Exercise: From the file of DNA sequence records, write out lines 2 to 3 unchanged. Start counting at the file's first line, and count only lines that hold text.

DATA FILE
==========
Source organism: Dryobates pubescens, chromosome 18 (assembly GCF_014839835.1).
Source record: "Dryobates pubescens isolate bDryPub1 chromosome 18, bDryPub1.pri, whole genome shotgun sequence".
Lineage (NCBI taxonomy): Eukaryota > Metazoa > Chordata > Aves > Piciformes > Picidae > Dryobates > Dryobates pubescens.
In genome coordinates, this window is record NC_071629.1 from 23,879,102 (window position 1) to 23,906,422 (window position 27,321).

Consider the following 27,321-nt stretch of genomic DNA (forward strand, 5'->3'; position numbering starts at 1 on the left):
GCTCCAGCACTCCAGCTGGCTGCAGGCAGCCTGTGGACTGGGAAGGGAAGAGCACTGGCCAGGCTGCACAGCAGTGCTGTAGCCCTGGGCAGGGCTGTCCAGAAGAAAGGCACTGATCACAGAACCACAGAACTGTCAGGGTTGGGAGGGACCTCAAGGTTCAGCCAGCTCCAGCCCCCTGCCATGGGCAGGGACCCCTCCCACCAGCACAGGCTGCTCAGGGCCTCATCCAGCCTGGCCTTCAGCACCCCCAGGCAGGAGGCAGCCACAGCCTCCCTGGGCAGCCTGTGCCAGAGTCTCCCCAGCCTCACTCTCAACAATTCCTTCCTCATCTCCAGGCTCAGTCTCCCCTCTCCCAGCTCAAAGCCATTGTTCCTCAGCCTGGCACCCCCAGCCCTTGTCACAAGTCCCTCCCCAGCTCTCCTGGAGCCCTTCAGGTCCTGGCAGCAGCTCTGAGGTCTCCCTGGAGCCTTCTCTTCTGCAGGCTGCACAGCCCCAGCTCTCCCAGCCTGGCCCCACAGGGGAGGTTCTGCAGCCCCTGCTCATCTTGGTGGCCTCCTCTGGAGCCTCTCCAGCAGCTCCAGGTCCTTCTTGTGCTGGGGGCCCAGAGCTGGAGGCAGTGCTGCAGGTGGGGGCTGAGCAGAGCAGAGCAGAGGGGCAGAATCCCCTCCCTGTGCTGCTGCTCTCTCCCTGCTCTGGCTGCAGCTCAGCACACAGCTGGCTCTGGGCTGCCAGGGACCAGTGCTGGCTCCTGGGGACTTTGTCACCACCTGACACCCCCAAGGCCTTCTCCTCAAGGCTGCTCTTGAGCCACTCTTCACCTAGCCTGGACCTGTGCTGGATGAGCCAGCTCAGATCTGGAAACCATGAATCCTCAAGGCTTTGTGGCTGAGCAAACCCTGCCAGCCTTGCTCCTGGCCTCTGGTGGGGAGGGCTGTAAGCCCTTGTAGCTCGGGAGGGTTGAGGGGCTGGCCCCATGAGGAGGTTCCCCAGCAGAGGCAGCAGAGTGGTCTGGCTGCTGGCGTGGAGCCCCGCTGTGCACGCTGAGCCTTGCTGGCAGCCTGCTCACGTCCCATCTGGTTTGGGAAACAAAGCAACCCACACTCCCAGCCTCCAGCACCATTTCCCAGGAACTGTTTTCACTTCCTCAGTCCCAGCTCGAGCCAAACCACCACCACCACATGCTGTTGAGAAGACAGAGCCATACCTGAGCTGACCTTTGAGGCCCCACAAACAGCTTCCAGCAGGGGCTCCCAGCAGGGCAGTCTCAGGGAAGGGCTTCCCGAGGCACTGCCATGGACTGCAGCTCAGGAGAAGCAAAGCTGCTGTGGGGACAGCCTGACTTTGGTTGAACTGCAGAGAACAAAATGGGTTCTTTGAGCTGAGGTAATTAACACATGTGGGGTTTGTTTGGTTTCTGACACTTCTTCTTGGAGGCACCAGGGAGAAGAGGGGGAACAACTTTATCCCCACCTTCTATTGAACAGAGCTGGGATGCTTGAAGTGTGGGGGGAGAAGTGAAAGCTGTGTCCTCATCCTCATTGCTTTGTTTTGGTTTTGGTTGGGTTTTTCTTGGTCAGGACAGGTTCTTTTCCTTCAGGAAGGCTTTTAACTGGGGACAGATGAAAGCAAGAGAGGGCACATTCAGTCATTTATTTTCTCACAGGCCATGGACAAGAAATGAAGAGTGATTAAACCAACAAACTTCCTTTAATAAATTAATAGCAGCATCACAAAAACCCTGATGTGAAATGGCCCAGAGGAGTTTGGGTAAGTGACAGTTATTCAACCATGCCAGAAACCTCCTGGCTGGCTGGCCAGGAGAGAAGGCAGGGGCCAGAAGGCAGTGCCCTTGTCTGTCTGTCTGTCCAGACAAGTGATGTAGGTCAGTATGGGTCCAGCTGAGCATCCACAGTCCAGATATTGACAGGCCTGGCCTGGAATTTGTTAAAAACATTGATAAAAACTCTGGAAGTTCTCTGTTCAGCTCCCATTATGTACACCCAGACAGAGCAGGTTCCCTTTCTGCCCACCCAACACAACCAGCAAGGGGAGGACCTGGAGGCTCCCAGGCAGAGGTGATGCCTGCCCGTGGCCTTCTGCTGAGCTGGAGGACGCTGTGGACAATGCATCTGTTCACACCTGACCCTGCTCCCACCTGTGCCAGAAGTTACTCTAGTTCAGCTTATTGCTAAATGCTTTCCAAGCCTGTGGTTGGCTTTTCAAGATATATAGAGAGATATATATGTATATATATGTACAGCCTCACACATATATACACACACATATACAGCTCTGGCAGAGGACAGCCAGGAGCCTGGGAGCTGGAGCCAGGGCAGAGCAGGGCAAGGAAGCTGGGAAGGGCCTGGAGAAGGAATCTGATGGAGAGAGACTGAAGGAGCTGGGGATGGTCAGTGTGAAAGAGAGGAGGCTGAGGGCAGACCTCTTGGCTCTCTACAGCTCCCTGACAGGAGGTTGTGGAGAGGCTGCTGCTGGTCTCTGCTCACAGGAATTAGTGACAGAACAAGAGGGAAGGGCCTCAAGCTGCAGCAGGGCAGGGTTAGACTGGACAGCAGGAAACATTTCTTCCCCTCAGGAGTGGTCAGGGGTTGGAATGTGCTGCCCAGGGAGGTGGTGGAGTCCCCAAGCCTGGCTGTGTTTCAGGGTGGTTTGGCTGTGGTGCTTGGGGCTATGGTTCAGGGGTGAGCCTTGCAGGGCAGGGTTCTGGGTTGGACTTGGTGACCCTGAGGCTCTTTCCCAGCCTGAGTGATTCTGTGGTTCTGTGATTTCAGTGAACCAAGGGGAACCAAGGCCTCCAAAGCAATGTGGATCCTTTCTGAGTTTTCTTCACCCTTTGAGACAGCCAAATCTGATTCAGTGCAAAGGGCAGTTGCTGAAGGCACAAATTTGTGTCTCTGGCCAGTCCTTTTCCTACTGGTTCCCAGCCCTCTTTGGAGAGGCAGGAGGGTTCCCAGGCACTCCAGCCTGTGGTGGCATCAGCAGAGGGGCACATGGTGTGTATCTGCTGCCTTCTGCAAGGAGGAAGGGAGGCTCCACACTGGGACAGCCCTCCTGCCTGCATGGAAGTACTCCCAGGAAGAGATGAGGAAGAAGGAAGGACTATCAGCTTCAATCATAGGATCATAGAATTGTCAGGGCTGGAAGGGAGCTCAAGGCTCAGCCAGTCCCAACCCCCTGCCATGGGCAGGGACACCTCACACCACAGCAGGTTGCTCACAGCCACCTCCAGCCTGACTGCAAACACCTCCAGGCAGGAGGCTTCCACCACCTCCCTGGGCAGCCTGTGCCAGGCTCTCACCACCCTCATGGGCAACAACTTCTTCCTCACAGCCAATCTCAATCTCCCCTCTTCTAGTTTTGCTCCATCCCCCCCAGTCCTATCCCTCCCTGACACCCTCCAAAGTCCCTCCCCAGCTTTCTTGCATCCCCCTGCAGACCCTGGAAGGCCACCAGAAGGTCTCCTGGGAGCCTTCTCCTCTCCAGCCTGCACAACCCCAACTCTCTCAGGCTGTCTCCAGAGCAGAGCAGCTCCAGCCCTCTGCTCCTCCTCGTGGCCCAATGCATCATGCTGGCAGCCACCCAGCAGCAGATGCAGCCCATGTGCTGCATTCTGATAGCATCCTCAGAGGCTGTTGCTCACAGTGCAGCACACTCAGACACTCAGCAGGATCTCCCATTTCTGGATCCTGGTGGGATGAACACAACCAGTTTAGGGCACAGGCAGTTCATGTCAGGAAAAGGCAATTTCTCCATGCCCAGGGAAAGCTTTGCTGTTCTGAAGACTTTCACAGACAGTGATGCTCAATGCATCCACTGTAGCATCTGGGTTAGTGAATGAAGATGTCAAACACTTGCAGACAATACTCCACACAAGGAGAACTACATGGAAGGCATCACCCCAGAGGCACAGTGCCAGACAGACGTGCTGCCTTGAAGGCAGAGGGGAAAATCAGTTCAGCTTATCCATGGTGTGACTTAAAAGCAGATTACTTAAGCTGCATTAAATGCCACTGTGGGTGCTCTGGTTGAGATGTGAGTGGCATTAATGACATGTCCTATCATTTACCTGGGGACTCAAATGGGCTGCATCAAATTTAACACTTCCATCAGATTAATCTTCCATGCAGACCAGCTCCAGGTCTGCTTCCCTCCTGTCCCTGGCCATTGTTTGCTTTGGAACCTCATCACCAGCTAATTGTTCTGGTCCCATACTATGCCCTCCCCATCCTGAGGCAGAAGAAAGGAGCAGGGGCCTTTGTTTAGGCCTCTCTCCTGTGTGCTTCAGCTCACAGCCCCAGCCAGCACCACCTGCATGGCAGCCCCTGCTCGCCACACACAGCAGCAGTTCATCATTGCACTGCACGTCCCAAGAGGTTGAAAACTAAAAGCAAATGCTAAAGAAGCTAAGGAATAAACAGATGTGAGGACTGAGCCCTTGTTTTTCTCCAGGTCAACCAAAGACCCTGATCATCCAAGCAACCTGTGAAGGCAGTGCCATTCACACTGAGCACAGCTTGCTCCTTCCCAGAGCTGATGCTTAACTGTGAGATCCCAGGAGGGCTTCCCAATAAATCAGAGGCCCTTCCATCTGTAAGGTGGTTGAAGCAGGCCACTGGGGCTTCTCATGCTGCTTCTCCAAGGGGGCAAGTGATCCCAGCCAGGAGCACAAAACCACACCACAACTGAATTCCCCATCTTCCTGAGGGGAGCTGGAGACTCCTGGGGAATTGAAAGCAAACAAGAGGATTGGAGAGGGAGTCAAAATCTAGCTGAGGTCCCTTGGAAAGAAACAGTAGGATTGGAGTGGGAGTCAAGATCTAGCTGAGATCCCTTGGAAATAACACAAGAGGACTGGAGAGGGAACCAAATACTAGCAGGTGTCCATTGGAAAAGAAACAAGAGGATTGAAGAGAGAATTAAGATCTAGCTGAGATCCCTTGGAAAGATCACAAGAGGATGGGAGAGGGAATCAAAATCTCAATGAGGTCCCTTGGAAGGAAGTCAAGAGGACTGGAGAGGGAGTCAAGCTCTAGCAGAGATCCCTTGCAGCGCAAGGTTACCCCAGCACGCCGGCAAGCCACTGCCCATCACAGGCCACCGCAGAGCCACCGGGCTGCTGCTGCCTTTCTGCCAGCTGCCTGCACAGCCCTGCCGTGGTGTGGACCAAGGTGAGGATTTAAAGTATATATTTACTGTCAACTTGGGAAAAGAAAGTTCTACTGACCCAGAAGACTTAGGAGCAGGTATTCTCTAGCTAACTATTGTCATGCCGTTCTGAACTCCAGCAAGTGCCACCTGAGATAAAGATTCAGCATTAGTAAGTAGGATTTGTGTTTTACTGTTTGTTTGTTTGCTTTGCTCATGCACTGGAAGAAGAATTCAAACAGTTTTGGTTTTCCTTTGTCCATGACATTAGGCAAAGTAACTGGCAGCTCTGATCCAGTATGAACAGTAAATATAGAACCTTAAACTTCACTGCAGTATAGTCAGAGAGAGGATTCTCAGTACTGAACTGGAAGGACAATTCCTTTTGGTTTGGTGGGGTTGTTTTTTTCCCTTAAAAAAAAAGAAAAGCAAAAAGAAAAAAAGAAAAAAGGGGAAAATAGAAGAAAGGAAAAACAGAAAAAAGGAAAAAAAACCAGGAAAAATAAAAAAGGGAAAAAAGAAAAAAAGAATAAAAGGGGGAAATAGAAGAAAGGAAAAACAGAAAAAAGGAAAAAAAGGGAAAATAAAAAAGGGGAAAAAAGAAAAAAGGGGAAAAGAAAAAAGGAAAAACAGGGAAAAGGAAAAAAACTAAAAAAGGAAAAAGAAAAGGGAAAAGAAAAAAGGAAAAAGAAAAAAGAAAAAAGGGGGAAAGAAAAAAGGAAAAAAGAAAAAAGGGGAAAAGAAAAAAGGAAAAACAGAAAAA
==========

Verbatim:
Source record: "Dryobates pubescens isolate bDryPub1 chromosome 18, bDryPub1.pri, whole genome shotgun sequence".
Lineage (NCBI taxonomy): Eukaryota > Metazoa > Chordata > Aves > Piciformes > Picidae > Dryobates > Dryobates pubescens.